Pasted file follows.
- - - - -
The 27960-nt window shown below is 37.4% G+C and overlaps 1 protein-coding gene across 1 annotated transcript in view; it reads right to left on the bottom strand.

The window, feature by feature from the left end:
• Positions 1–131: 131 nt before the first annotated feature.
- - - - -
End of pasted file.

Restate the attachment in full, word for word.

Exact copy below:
The 27960-nt window shown below is 37.4% G+C and overlaps 1 protein-coding gene across 1 annotated transcript in view; it reads right to left on the bottom strand.

The window, feature by feature from the left end:
• Positions 1–131: 131 nt before the first annotated feature.